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When several parties are working together in a business, whether as a partnership, incorporated company or any other type of formal business venture, the parties can enter into a contractual agreement that would govern their relationship. In the case of a corporation, this contract would be referred to as a shareholders’ agreement. While it is not mandatory to have a shareholders’ agreement, it can streamline the management of the business and provide guidance to shareholders at specific points during the lifetime of the business.

A shareholders’ agreement is intended to deal with potential risks and events that may arise over the course of the business relationship. Provisions can be included to recognize the relationship between shareholders, their families, other legal entities, and the corporation itself. The following list, although not exhaustive, outlines certain questions that you should ask yourself when drafting or revising a shareholders’ agreement.

Note: In creating or making changes to a shareholders’ agreement, it is crucial to consult with qualified tax and legal advisors to ensure that options and considerations have been appropriately addressed, that your individual situation has been accounted for and that all information has been properly documented.

1. Have you made any changes to the corporate structure?

Making a revision to the shareholders’ agreement following a corporate reorganization, such as an estate freeze, or even the addition or withdrawal of a shareholder, should not be overlooked. Make sure your shareholders’ agreement properly reflects your corporate structure to avoid any unforeseen issues.

2. When did you last determine the value of the business?

Oftentimes, shareholders of private corporations have a good idea of their company’s value. However, there are numerous circumstances that will require a formal determination of fair market value to be calculated by a professional business valuator, such as the sale of shares by a shareholder. Since there are numerous methods of calculating the corporation’s fair market value, the shareholders’ agreement should specify the preferred valuation method agreed to by all shareholders.

Having the valuation method pointed out in the shareholders’ agreement will help to avoid any conflicts when one shareholder is looking to enforce the agreement for the purpose of redeeming their shares or purchasing the shares of another shareholder. Furthermore, it may be prudent to include a dispute resolution plan if shareholders disagree over the final valuations.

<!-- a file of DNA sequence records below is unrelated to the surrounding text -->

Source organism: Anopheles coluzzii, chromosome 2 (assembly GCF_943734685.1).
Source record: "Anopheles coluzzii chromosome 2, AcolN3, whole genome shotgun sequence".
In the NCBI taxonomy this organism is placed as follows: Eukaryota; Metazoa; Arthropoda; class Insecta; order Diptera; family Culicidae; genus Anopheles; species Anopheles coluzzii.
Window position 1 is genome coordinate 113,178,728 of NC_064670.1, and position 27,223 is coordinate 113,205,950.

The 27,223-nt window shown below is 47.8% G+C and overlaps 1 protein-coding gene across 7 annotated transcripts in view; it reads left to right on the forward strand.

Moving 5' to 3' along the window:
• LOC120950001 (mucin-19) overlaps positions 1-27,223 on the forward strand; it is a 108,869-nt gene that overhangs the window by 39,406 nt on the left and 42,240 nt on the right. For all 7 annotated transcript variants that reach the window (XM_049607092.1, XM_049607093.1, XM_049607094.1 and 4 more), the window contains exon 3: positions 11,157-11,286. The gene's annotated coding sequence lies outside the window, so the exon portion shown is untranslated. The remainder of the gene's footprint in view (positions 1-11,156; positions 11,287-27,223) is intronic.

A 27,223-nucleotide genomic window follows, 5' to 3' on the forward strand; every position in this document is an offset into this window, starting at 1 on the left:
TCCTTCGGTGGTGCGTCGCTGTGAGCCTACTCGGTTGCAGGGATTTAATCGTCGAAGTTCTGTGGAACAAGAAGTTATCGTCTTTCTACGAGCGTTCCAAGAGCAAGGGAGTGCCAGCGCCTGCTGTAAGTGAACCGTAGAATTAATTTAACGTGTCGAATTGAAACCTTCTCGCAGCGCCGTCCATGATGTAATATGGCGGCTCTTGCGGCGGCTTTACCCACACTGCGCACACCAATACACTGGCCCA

To avoid revising the entire agreement each time the value of the business is adjusted, an appendix to the agreement can be used. A price adjustment provision may also be included to allow the value to be adjusted upward or downward, should the tax authorities disagree after the fact.

3. Have you considered shareholder illness or death?

In cases of severe illness, such as incapacity, or death of a shareholder, a share redemption clause can provide guidance as to how that shareholder’s shares will be dealt with. The redemption clauses and mechanisms may vary considerably from one agreement to the next. In some cases, the redemption clause will allow other shareholders to purchase the former shareholder’s shares. In other cases, the corporation will buy back the shares. The ultimate goal of a redemption clause is for the existing shareholders to maintain control of the shares while paying the former shareholder fair market value for the shares.

It is important for each shareholder to make sure their estate plans are drafted in keeping with the redemption clause in their shareholders’ agreement. For example, a redemption clause will prevent a shareholder from leaving his or her shares to heirs.

4. Are the redemption clauses funded?

Share redemption clauses in the event of disability or death should go hand in hand with the method and source of funding, such as life insurance, disability insurance, the company’s liquidity, the company’s borrowing capacity or even the borrowing capacity of other shareholders. Insurance is often the simplest way to exercise these agreement clauses, but in certain circumstances, other sources will be used.

Make sure you have sufficient life and disability insurance to cover the redemption of shares from each shareholder in the event of their death or long-term disability. In the absence of insurance, the agreement should provide for payment terms for the value of the shares by the company or the other shareholders.

5. Could your agreement benefit from the grandfathering provisions related to the stop-loss rule?1

Prior to February 26, 1995, a shareholders’ agreement funded with life insurance benefitted from an undeniable advantage compared with the tax rules in force today. Previously, taxes on the redemption of shares from a deceased shareholder could be significantly reduced, even eliminated, by funding the redemption of shares using the proceeds of life insurance. Since February 26, 1995, new rules have, in part, limited the tax advantage of redeeming shares with life insurance.